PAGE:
Sunday, March 18, 2007

My Problem with Anthropologists

(In honor of the discussion going on at Savage Minds, I present some thoughts on the role of anthropologists in the IRB debates.)
In terms of methods, anthropology and oral history seem to have a lot in common. Researchers in both disciplines enjoy learning about other people’s lives by talking to those people, often with a recording device. But the two fields have different ethical approaches, and I sometimes fear this makes anthropologists unreliable allies in the struggle for the freedom of research.
The problem starts with the code of ethics of the American Anthropological Association, which states that


anthropological researchers have primary ethical obligations to the people, species, and materials they study and to the people with whom they work. These obligations can supersede the goal of seeking new knowledge, and can lead to decisions not to undertake or to discontinue a research project when the primary obligation conflicts with other responsibilities, such as those owed to sponsors or clients. These ethical obligations include to avoid harm or wrong, understanding that the development of knowledge can lead to change which may be positive or negative for the people or animals worked with or studied.

Maybe I am missing something, but I don't see anything in the American Sociological Association’s code of ethics, the Principles and Standards of the Oral History Association or the American Historical Association’s Statement on Standards of Professional Conduct that obliges members of those organizations to avoid harm or to abandon the pursuit of knowledge lest someone be hurt. In seeking a balance between truth and inoffensiveness, the anthropologists have gone much further toward physicians’ Hippocratic standard of doing no harm than have their fellow social scientists. This decision may explain some troubling behavior:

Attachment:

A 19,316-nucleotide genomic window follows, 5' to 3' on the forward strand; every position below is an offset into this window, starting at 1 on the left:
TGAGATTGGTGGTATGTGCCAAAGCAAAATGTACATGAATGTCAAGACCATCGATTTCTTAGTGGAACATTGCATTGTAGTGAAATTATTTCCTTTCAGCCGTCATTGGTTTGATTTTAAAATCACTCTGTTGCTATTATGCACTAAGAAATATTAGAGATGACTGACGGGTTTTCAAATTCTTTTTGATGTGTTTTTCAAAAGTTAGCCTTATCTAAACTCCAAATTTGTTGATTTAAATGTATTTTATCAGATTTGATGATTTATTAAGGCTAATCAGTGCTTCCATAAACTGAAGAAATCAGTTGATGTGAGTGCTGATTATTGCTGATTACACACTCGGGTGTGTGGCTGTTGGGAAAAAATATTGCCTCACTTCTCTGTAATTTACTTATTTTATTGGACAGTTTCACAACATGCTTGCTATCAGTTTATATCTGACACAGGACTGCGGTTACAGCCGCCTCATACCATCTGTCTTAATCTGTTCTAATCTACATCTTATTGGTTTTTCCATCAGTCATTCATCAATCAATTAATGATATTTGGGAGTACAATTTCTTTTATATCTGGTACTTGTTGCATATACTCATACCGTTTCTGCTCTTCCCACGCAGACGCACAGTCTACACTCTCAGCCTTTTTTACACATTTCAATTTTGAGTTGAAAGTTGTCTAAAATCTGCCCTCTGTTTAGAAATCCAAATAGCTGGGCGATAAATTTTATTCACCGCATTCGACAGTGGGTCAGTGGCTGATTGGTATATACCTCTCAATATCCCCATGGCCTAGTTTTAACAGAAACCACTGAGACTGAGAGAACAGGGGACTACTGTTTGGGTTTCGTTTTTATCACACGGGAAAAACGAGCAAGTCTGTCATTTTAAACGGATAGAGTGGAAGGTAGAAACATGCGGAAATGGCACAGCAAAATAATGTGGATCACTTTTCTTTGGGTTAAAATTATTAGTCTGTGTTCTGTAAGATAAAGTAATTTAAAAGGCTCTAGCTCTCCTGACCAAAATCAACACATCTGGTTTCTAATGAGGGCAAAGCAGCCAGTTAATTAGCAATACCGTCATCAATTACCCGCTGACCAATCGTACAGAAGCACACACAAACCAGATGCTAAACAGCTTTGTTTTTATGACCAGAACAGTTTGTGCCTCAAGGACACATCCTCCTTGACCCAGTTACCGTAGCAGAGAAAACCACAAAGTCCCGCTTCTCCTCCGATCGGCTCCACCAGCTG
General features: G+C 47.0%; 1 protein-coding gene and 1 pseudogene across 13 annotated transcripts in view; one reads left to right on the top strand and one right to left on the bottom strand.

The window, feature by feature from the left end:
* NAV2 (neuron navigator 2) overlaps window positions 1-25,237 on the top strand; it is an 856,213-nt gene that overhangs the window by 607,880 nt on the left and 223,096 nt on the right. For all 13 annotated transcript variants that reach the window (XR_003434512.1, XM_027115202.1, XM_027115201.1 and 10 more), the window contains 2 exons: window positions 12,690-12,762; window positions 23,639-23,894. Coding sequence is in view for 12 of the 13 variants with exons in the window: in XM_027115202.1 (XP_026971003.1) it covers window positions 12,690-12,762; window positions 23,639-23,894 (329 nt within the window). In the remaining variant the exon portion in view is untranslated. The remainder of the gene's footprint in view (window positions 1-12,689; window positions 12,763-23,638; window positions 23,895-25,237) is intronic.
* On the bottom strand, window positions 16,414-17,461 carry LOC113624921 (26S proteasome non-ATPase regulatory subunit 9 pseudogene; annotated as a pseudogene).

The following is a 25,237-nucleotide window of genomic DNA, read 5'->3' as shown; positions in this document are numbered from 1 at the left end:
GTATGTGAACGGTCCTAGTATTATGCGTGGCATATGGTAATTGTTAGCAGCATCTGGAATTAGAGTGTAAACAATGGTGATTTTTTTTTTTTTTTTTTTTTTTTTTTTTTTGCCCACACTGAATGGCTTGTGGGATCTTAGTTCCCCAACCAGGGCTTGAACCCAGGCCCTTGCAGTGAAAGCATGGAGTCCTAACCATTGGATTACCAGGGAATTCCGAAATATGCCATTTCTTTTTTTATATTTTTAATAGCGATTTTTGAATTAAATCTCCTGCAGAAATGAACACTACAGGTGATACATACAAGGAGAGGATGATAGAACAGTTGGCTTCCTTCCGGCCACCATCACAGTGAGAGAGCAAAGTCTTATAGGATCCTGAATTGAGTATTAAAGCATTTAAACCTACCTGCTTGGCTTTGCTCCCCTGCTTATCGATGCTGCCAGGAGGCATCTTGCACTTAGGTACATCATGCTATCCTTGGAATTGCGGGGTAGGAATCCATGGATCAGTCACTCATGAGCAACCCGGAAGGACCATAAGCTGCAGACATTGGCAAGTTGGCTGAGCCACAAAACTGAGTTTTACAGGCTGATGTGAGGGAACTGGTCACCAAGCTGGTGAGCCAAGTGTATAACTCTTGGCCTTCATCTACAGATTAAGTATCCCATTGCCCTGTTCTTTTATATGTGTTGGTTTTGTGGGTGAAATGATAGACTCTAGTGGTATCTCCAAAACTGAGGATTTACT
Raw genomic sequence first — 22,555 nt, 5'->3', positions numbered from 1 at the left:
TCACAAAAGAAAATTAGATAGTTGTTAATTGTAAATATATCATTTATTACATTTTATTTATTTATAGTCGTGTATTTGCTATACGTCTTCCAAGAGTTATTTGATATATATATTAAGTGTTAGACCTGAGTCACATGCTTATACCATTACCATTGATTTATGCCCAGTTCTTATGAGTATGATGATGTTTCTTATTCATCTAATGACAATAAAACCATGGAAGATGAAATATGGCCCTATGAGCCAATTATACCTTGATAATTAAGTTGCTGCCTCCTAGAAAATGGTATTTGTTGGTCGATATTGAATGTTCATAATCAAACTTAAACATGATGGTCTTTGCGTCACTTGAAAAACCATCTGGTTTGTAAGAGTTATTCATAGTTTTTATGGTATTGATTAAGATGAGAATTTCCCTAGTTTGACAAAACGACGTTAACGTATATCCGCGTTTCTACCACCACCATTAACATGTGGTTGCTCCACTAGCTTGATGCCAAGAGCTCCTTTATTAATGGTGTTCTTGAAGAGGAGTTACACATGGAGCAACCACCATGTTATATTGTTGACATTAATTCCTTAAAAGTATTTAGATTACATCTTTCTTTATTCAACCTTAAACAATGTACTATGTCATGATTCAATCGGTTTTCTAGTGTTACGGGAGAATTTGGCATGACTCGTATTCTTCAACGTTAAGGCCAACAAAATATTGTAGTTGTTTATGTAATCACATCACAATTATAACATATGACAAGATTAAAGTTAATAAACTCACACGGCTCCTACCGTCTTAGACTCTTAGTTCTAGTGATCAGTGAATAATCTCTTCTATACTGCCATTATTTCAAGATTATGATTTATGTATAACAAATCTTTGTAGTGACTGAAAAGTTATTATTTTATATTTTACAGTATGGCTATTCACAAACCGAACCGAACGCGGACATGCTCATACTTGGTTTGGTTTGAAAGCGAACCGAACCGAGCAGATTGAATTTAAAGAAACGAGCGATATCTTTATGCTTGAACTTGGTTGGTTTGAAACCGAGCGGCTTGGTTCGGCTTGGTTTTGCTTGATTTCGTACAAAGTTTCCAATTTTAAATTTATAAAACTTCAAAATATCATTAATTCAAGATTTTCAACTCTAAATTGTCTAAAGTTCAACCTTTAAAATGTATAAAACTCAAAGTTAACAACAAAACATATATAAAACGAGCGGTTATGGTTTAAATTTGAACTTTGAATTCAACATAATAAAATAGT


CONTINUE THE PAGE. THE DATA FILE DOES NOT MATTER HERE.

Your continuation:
1. Knee-Jerk Anonymity


My favorite anthropologist is Kathryn Marie Dudley, author of Debt and Dispossession and The End of the Line. Both books show how Americans struggle to reconcile their faith in the free market with their often conflicting belief that hard work should be rewarded regardless of market demand. That tension is central to many of today’s cultural and political debates, and Dudley did a magnificent job getting Midwestern farmers, teachers, and automobile workers to talk about their beliefs.
My complaint is that having done so, she fabricated names for her narrators, and barely felt the need to explain that decision. (Each book has a two-sentence note declaring that she wished to protect the privacy or confidentiality of the narrators, not why she thought this necessary.)
This has terrible consequences. First, it prevents other researchers from learning more about the lives of the people she studies, the way Dudley’s advisor, Katherine Newman, did by following up on the lives of her informants from a previous book. (Or at least it is supposed to. When I assigned Debt and Dispossession, one of my undergraduates did a quick search of newspaper databases and identified Dudley’s pseudonymous “Star Prairie” and some of its inhabitants.) And second, it suggests that the people who are the subjects of her books are not real, important people the way that other figures in the books—Lee Iacocca and Jesse Jackson—are. Unlike Iacocca and Jackson, their backgrounds need not be explored, and their words need not have consequences.